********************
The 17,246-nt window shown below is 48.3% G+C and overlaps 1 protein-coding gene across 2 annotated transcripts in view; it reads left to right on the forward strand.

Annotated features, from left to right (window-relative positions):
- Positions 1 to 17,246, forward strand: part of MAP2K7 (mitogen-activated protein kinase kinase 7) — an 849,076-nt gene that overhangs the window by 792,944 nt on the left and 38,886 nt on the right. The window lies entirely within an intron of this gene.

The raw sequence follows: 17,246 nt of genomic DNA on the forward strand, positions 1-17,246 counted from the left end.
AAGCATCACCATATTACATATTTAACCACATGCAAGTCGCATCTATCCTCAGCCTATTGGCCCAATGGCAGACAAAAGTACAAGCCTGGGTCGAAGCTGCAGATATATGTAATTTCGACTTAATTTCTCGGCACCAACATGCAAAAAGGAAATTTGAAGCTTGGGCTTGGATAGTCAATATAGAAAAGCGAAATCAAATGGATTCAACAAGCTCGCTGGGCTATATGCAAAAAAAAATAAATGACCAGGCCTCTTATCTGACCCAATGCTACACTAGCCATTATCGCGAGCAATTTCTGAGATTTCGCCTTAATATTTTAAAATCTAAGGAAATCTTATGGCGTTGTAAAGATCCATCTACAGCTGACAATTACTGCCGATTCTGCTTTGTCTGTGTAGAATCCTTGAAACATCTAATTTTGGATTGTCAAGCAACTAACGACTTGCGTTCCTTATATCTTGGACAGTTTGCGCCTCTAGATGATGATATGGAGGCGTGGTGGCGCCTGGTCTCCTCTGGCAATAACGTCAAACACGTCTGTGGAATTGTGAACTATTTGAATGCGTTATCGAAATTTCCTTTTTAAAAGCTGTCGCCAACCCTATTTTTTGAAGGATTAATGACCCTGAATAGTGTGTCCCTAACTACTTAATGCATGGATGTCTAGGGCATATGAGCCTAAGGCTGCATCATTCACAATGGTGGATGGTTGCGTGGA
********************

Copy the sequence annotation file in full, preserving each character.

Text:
The 17,246-nt window shown below is 48.3% G+C and overlaps 1 protein-coding gene across 2 annotated transcripts in view; it reads left to right on the forward strand.

Annotated features, from left to right (window-relative positions):
- Positions 1 to 17,246, forward strand: part of MAP2K7 (mitogen-activated protein kinase kinase 7) — an 849,076-nt gene that overhangs the window by 792,944 nt on the left and 38,886 nt on the right. The window lies entirely within an intron of this gene.

The raw sequence follows: 17,246 nt of genomic DNA on the forward strand, positions 1-17,246 counted from the left end.
AAGCATCACCATATTACATATTTAACCACATGCAAGTCGCATCTATCCTCAGCCTATTGGCCCAATGGCAGACAAAAGTACAAGCCTGGGTCGAAGCTGCAGATATATGTAATTTCGACTTAATTTCTCGGCACCAACATGCAAAAAGGAAATTTGAAGCTTGGGCTTGGATAGTCAATATAGAAAAGCGAAATCAAATGGATTCAACAAGCTCGCTGGGCTATATGCAAAAAAAAATAAATGACCAGGCCTCTTATCTGACCCAATGCTACACTAGCCATTATCGCGAGCAATTTCTGAGATTTCGCCTTAATATTTTAAAATCTAAGGAAATCTTATGGCGTTGTAAAGATCCATCTACAGCTGACAATTACTGCCGATTCTGCTTTGTCTGTGTAGAATCCTTGAAACATCTAATTTTGGATTGTCAAGCAACTAACGACTTGCGTTCCTTATATCTTGGACAGTTTGCGCCTCTAGATGATGATATGGAGGCGTGGTGGCGCCTGGTCTCCTCTGGCAATAACGTCAAACACGTCTGTGGAATTGTGAACTATTTGAATGCGTTATCGAAATTTCCTTTTTAAAAGCTGTCGCCAACCCTATTTTTTGAAGGATTAATGACCCTGAATAGTGTGTCCCTAACTACTTAATGCATGGATGTCTAGGGCATATGAGCCTAAGGCTGCATCATTCACAATGGTGGATGGTTGCGTGGA